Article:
A Quote

I found this on this morning.

“Nothing is a waste of time if you use the experience wisely.” – Auguste Rodin

I love it. It’s exactly what we’re talking about when unschoolers discuss our ideas about education. Everything you do (or not do) can be useful to your life and your goals. Even that teenaged kid who comes home from school and plays three hours of GTA is most likely using that experience wisely. He may need that time to decompress from the stress of the school environment. You may see wasted time and harass him, therefore defeating his purpose and making it harder for him to find a way to cope with life. He sees a block of time to “play” and relax. Time to let his mind wander and release tension that has built up over the day. He may not be able to express it but it’s still there.

Plato’s “Apology”

Socrates says, “For neither in war nor yet at law ought any man to use every way of escaping death.” and “The difficulty, my friends, is not in avoiding death, but in avoiding unrighteousness; for that runs faster than death.”

I only hope I can run faster than unrighteousness. I love Socrates! The end of Apology is just so perfect. He’s standing the before those who will kill him and he actually feels sorry for them. And he’s right about death. Complete non-existence after death? Like a perfect sleep, forever without worry from this world? Ok. Or an afterlife (as they believed) with those that have died before them? Chatting it up with the heros and philosophers of old? Even better! Why would he want to live among them anymore?

An Example of How “Unschooling” Works

They are fans of Simon & Garfunkel. They saw them on an old Saturday Night Live. They bought several albums and have been playing them in the car a lot. They dug out an old song book we had and looked up guitar tabs online. If I get up in the middle of the night I will find them playing guitars together much of the time.

One of the songs is called “Freedom Rider”. It’s powerful. But what is it about? I had an inkling it was something to do with the civil rights movement. They looked it up online and read a bit about it, filled me in.

Separate event, my husband told me that he had recently read that it wasn’t just that whites would not allow blacks to eat in their restaurants, but that it was illegal to do so. Even if you wanted to, you weren’t allowed. I’d never heard that in school or in movies. I’d also heard from my MIL that when she had gone to the south in the 60’s she was amazed at how they treated black people. It wasn’t like that in most other areas. Sure there was some natural separation or grouping of like people, but not the legal separation like the south.

Another separate event, I learned in one of my free online law classes that in our system you  must be harmed by a law to bring it to court and have it deemed unconstitutional. You can’t just believe it is, hire a lawyer, and bring a case. This goes for  any case brought by a citizen. Another time, I had been reading a lot about jury rights and how the jury was created to work by not just judging whether or not you have broken the law but also if the law is just and should be law.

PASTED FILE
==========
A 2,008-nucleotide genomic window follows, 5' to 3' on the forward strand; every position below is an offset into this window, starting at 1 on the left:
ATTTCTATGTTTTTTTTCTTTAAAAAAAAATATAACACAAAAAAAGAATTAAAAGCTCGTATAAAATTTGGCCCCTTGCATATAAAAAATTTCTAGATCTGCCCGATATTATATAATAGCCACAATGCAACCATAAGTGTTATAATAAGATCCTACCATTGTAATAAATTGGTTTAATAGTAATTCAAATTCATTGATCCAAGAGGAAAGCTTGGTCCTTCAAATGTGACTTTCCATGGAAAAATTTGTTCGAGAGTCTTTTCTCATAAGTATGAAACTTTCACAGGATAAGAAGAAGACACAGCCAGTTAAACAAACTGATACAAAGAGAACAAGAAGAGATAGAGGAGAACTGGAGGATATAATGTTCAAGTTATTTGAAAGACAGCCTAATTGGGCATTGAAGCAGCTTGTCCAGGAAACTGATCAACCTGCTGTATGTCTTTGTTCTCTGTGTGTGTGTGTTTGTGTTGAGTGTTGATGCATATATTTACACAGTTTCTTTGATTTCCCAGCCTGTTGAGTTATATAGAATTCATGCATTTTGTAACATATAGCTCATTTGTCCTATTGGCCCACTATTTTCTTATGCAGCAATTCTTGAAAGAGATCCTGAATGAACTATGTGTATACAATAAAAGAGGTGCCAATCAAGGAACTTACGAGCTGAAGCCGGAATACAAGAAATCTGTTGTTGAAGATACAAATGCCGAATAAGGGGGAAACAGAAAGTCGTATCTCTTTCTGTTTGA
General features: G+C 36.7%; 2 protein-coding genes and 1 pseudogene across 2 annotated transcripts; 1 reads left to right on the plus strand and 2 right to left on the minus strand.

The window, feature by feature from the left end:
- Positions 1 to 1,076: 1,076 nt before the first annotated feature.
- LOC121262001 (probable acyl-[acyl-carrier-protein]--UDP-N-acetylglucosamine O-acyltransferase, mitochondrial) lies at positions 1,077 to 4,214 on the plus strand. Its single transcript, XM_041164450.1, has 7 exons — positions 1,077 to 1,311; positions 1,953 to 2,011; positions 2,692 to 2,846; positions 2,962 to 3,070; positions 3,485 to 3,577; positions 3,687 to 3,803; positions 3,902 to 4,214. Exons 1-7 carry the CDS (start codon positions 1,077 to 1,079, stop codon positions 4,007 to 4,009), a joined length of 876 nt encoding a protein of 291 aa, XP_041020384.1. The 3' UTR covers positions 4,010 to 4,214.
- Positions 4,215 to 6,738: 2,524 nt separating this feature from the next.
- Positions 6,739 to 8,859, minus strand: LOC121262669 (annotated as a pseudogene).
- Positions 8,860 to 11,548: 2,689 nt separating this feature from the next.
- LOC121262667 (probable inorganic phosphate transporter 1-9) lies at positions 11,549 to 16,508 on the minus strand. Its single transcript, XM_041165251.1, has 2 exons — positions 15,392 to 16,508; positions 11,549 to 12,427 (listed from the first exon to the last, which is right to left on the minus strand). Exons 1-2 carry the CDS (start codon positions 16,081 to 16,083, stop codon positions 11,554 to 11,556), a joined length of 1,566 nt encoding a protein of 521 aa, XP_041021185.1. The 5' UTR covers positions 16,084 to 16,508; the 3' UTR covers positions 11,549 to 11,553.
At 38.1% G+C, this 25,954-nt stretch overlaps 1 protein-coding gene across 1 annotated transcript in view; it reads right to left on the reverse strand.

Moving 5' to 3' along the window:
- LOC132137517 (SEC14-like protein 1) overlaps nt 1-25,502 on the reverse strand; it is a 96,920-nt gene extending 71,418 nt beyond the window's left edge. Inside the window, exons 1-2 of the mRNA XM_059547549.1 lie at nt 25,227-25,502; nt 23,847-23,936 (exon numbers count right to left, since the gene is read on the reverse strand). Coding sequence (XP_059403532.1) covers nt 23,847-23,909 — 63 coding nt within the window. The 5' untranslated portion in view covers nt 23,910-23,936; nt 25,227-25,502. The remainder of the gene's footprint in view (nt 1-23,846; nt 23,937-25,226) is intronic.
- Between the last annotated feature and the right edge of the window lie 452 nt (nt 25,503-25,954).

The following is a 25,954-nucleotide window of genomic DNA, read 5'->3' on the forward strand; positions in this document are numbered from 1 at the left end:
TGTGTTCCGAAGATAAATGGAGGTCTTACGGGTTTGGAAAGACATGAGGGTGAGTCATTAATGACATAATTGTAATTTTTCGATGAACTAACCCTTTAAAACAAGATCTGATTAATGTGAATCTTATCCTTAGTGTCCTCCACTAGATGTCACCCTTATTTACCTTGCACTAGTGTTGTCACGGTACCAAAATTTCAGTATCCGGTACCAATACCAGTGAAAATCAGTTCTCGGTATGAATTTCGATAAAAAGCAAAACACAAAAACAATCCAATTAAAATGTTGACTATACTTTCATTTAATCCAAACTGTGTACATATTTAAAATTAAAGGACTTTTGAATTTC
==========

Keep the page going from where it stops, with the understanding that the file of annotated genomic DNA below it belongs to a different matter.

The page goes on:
Months later, we watched “The Butler” on DVD. There were college kids sitting in white areas of the restaurant and politely asking to be served. That is against the law. It is an act of civil disobedience. The point (which was not illustrated in the movie or any other public school class I took) is that they would be arrested, a lawyer would take the case and put it to a jury that the law separating blacks and whites was unconstitutional. Even if the restaurant owner wanted to serve them he couldn’t, unless he were willing to break the law and take it to court as well. It’s costly in many ways and the students were under the direction of adults trying to make a point. They knew the risks they were taking and willing to take them to improve things. The “Freedom Riders” were doing something similar and getting the violence on TV news across the country would enlighten people and change hearts, encourage the laws to be changed. Politicians usually want to do what will get them elected and make them not look bad.

So I’m excited about the connections I’ve made and tell the family. We all discuss it to great length. Talk about what could have been done differently, how the federal government got involved, how some of the violence could have been avoided, what the civil war was about, how other countries dealt with slavery, how we did it differently, how black people are perceived in our country as opposed to others, etc. It went on and on. And it still goes on as we learn new things and find new sources.

This is common at our house. We are always finding new things in the most unlikely places and they are vitally important to our understanding of the world we live in. I really don’t think that it would have had the same impact on any of us if I had decided that today we would discuss the civil rights movement in the United States and brought out a government issued book. Or any subject for that matter.


I just finished reading the Harvard Classics Lectures on Biography and now I’m even more excited by the genre. The only one I’ve ever read it Ben Franklin’s and I loved it. We’re currently reading it aloud in the evenings for the whole family. I have several others sitting on the shelves. I guess I’ll start there!